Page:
This week, everyone got all excited when the Canadian Scholarship Trust posted job descriptions for the careers of the future. The future! Everyone clicked and shared and talked about how cool it would be to work as an urban farmer or a robot counselor. Etsy sellers were quick to point out that they’ve been at the garbage design game for years now and health coaches felt more self-inflated than usual.
But in all the excitement swirling around the social media water cooler, no one seems to realize that a handful of shitty jobs will go hand-in-hand with the cool careers of 2030. After all, you have to work your way up to regional grid director.
Before you jumpstart your aquaponic fish farming business with an aquarium, two ferns, and $1.50 worth of goldfish, let’s tap into reality and discuss the terrible jobs that will sit between you and the top of these awesome new fields.
Simplicity Expert’s Assistant
Simplicity Experts will make their living devising new and efficient ways to run a business. You’re kidding yourself if you think their first order of business won’t be to simplify their own workday, so that means handing off the majority of their workload to their assistants. After all, if a simplicity expert looks busy, that person looks like he or she doesn’t know what he or she is doing–and that translates into a four-hour workweek for him or her and a 96-hour workweek for you.
Rewilding Support Team
Rewilding: The idea of assessing ruined countryside to figure out how to return the land to nature, encourage a wildlife comeback, and just generally do right by Mother Earth. It is a noble idea. The actual details of doing the job? Not so glamorous. That’s where the rewilding support team comes in, scrubber brushes in hand. The rewilders get to walk through the site, analyzing all the ways to give nature back to nature. Then they’ll head out for an early happy hour after handing the to-do list over to their team. Team members get to scrub rocks and haul fence scraps while avoiding tetanus-laced old nails as they try to imagine what a mid-afternoon G&T tastes like.
Neighborhood Drone Technician
Remote controlled planes are hard to fly. Ask anyone. Since Neighborhood Watch officers of the future are going to be outfitted with a team of drones to dispatch around the neighborhood, there will inevitably be a need for a neighborhood drone technician (i.e. a guy with a ladder) to be available at all hours to retrieve wayward drones out of trees, off of roofs, and out of swimming pools. The NDT will have to be well versed in all manners of minor drone repairs, with a special emphasis on detangling. Oh, and discretion is a must. After all, it would be a detriment to community safety if Mrs. Cole knew she was being…um…closely monitored.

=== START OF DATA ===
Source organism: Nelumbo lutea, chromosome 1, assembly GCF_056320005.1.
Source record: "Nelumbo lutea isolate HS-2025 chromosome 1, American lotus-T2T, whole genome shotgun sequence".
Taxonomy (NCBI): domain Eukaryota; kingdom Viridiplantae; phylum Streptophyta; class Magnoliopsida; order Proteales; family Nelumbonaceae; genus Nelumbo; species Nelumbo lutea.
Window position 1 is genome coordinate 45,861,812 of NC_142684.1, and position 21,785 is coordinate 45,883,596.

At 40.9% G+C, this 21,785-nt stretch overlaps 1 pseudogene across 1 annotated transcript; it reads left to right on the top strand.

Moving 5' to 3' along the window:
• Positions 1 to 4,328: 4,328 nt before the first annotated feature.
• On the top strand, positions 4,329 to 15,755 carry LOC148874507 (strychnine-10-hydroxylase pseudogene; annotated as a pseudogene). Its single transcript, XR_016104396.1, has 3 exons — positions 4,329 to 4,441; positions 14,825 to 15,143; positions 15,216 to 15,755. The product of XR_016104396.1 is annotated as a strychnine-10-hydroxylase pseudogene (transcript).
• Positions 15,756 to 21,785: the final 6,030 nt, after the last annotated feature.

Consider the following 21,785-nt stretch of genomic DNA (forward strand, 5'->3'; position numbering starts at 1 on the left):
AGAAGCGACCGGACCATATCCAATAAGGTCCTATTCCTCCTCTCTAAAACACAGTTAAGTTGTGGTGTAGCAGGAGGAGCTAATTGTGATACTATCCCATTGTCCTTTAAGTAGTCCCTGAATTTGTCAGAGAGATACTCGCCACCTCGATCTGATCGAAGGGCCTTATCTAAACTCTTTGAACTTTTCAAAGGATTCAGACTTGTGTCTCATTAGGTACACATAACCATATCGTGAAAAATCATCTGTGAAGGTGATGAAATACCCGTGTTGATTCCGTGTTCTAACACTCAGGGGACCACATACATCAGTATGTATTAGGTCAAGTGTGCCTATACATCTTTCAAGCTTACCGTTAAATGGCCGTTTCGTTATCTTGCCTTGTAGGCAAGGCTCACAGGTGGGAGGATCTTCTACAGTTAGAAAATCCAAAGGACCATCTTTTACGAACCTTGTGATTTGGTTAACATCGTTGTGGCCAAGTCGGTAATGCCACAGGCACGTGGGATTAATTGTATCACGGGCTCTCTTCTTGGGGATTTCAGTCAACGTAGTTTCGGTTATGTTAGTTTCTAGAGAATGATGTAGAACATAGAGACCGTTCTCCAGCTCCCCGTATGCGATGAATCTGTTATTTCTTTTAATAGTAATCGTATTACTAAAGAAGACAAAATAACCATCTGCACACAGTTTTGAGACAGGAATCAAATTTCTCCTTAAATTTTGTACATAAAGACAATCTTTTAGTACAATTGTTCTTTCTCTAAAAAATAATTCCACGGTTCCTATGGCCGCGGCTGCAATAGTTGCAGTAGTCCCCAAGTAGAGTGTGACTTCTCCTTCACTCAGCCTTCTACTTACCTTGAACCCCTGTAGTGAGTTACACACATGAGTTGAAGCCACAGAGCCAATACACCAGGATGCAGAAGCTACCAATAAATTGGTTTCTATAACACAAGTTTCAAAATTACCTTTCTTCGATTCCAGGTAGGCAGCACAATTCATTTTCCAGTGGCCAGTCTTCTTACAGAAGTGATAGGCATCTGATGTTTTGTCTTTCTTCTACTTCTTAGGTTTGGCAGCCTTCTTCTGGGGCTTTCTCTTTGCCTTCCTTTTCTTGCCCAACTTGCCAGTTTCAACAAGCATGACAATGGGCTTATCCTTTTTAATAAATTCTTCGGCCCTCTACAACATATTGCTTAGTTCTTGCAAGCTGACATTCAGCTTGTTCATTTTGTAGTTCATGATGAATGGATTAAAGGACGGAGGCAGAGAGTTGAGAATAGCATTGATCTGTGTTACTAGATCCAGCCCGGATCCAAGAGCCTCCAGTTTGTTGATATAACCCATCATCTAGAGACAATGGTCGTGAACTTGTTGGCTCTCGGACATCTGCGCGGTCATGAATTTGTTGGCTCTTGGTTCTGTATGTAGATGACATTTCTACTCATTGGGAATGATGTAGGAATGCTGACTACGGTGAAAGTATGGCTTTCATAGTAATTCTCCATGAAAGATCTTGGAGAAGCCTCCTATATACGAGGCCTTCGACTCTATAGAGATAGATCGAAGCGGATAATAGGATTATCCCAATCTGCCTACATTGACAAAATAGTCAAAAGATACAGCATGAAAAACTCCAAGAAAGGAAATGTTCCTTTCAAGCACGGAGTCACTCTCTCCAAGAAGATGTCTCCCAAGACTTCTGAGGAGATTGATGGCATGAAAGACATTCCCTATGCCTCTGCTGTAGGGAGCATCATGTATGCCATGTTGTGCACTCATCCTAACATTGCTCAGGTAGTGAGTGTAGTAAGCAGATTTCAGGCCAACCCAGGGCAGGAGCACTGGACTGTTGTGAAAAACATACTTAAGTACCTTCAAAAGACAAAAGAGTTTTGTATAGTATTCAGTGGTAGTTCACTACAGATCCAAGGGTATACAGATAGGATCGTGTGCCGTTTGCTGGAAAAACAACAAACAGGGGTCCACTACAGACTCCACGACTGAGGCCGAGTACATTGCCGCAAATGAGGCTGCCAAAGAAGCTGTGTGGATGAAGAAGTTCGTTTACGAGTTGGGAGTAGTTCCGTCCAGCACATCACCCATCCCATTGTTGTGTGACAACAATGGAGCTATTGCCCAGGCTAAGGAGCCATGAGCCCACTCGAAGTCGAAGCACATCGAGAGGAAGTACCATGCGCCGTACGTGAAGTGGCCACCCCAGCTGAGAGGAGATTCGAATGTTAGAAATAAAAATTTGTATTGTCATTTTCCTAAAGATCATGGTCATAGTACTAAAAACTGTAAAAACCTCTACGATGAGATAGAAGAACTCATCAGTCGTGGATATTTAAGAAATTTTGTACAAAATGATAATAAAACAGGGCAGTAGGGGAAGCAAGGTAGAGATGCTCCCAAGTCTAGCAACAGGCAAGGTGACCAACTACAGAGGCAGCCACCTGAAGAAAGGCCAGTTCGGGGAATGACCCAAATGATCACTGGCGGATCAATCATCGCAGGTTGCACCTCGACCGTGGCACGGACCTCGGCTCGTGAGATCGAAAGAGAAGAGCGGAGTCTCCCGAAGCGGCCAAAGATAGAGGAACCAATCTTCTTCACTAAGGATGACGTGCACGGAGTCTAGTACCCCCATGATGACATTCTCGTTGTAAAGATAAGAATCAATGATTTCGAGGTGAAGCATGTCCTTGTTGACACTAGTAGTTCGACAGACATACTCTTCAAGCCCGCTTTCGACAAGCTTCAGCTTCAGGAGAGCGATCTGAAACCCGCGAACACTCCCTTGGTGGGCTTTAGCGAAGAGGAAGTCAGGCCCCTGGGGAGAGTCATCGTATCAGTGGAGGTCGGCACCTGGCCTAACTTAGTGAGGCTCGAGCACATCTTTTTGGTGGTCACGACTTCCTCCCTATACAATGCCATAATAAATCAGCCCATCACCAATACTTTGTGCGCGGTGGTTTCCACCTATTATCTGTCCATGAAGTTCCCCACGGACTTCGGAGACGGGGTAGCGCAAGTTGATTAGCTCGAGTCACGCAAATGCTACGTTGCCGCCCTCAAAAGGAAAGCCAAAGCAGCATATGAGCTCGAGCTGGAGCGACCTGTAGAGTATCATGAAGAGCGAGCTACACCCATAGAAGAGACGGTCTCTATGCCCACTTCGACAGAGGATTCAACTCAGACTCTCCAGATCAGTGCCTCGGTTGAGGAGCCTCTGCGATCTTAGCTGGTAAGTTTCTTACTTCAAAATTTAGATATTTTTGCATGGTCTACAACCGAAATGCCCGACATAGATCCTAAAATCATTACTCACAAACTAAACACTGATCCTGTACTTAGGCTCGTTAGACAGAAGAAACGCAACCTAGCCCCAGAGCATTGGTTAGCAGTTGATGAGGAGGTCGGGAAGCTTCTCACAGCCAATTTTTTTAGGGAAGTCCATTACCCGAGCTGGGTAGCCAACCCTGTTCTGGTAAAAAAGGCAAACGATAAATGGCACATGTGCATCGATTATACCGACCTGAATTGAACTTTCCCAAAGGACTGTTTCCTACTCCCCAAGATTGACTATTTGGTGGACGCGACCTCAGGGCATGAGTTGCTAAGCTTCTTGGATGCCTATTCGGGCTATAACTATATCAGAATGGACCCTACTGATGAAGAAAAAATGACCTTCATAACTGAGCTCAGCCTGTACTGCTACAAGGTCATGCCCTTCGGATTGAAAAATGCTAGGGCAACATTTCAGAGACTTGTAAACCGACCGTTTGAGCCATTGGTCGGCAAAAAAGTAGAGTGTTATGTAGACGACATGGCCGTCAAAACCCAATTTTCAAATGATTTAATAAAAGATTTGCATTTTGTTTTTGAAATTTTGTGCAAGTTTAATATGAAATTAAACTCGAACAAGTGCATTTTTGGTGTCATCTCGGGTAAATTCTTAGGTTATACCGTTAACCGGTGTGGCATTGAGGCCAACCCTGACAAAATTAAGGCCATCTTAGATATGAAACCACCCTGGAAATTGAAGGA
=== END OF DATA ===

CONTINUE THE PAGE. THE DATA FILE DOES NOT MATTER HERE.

Garbage Design Collector
In the future, one man’s trash really will be another man’s treasure, thanks to garbage designers and their less-appreciated underlings, garbage design collectors. GDCs are like regular garbage collectors, but now they’re equipped with a very specific set of things that need to be sorted out of the landfill in the name of upcycling. You’ll hear things like, “I need 65 old toothbrushes, purple, red, or pink only. And I need the bristles to be in decent enough shape that we can use them as bracelet closures. Remember, it’s garbáge! Oh, and don’t forget to clean them up this time.” Dealing with the demands of a stressed designer who is trying to make Derelicte a reality while you dig through trash and probably fight off seagulls from your lunch? No thanks.
Rogue Robot Deactivator
Robot counselors will help families find the right household helper for their needs, but they’ll be completely useless if and when their new technofriend blows a fuse and turns evil. Come on, we’ve all seen enough movies to know as we increase our reliance on–and the intelligence and abilities of–robots, we need to have a plan ready for when shit hits the fan and our electronic helpers turn on us. Enter the rogue robot deactivator. Part bomb-diffuser, part tech-support, and definitely underpaid, this job will require you to be ready to engage (and disengage) a soulless killbot in battle.